She made the remarks on Monday before the Senate Judiciary Committee, the panel that will advance or sink her nomination.
If successful, she will be considered by the full Senate as a replacement for retiring Justice Stephen Breyer.
Recent Supreme Court nominations have drawn partisan rancour in the chamber.
If confirmed, Judge Jackson, 51, will be the first black woman justice named to the highest US court.
Announcing her nomination last month, US President Joe Biden, a Democrat, called her "one of the nation's brightest legal minds". It was long past time that a black woman be confirmed to sit on the 233-year-old US Supreme Court, he suggested.
The court plays a key role in American life and is often the final word on highly contentious laws, disputes between states and the federal government, and final appeals to stay executions.
For any Supreme Court justice nomination, the president first chooses his preferred candidate and the Senate then votes to confirm that nominee, which requires a simple majority.
The Senate is currently split 50-50 between Democrats and Republicans, and Vice-President Kamala Harris, a Democrat, gets the deciding vote in the event of a tie.
The Biden administration has indicated it hopes to garner some Republican backing.
While civil rights and liberal advocacy groups have queued up to support the nomination, conservatives say they will closely scrutinise Judge Jackson's judicial philosophy, or how she views and interprets the law. Of particular interest will be her time as a public defender and as vice-chair of the US Sentencing Commission.
In her opening remarks before the Senate Judiciary Committee on Monday, Judge Jackson spoke of her family and her legal mentors and role models.
She clerked for Justice Breyer during the Supreme Court's 1999-2000 term and said the retiring justice exemplified what was needed in the role, the "highest level of skill and integrity, civility, and grace".
Judge Jackson also briefly spoke of her approach to law, saying: "I have been a judge for nearly a decade now, and I take that responsibility and my duty to be independent very seriously.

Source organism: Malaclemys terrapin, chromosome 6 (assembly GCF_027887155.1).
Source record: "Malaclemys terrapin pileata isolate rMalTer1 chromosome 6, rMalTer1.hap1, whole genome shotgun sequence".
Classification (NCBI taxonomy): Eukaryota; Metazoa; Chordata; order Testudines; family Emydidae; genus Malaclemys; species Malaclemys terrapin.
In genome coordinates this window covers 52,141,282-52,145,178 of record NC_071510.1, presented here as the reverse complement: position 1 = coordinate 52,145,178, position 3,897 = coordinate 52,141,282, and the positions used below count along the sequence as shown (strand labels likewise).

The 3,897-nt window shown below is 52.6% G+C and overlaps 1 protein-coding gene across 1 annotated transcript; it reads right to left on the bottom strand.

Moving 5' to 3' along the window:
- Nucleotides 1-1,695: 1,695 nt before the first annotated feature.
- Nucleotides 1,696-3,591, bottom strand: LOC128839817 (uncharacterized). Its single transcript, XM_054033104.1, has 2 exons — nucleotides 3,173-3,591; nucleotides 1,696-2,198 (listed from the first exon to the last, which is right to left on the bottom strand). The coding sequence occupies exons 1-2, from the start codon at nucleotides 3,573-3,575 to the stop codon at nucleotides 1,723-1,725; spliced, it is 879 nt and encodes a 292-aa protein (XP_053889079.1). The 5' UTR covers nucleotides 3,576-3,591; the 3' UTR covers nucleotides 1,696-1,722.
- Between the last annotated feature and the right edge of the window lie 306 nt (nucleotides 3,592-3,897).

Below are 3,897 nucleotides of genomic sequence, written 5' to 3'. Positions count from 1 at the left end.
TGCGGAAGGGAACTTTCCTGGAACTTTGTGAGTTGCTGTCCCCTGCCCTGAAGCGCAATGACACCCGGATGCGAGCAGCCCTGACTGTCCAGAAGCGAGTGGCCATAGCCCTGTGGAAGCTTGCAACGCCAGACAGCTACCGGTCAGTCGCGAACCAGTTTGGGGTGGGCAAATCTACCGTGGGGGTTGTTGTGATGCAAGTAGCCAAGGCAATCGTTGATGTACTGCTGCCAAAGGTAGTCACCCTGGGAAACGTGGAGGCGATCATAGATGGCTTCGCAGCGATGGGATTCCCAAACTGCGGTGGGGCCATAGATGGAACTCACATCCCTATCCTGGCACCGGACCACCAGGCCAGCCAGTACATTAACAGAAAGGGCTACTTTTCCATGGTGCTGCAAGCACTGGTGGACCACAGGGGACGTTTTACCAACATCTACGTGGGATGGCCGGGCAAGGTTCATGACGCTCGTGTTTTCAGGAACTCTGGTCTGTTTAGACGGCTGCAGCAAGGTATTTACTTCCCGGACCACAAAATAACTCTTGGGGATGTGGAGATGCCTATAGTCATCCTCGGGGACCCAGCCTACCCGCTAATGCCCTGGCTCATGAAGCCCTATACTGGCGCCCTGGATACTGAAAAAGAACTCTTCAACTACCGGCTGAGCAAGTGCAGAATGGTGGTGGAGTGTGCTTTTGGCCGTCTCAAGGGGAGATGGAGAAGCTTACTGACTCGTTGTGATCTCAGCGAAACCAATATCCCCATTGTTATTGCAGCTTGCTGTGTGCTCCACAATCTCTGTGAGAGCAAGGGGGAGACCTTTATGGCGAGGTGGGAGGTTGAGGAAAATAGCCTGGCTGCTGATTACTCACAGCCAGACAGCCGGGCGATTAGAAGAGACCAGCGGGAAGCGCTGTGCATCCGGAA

"I decide cases from a neutral posture. I evaluate the facts, and I interpret and apply the law to the facts of the case before me, without fear or favour, consistent with my judicial oath. "
Chuck Grassley, the committee's top Republican, on Monday promised Judge Jackson a respectful process but said his colleagues would be looking into whether she has imposed her own policy preferences from the bench, which "makes it harder for us to write good laws", he said.
"I'll be looking to see whether Judge Jackson is committed to the Constitution as originally understood," Mr Grassley said.
Democrats are expected to lean heavily on the historic nature of Judge Jackson's selection.
"Your presence here to brave this process will give inspiration to millions who see themselves in you," said Democratic committee chairman Dick Durbin, calling her a "living witness" of what is possible in America.
Her backers will also argue that her resume gives her an informed perspective of the US criminal justice system.
The Washington DC native will not shift the court's current 6-3 conservative majority if she is confirmed.
She currently serves on the influential US Court of Appeals for the DC circuit. Three current Supreme Court justices previously presided on that court.
The jurist has two degrees from Harvard University and once served as editor of the Harvard Law Review.
Mr Biden first promised to nominate a black woman to the top court two years ago while campaigning for the Democratic presidential nomination.
Black women make up about 3% of the federal judiciary, according to data from the Federal Judicial Center, the court system's research arm.
If confirmed, Judge Jackson would only be the third black American to sit on the US Supreme Court, after justices Thurgood Marshall and Clarence Thomas.
Mr Thomas, 73, is the longest-serving Supreme Court associate justice. It emerged on Sunday that he is currently in hospital with an infection, but continues to work in absentia.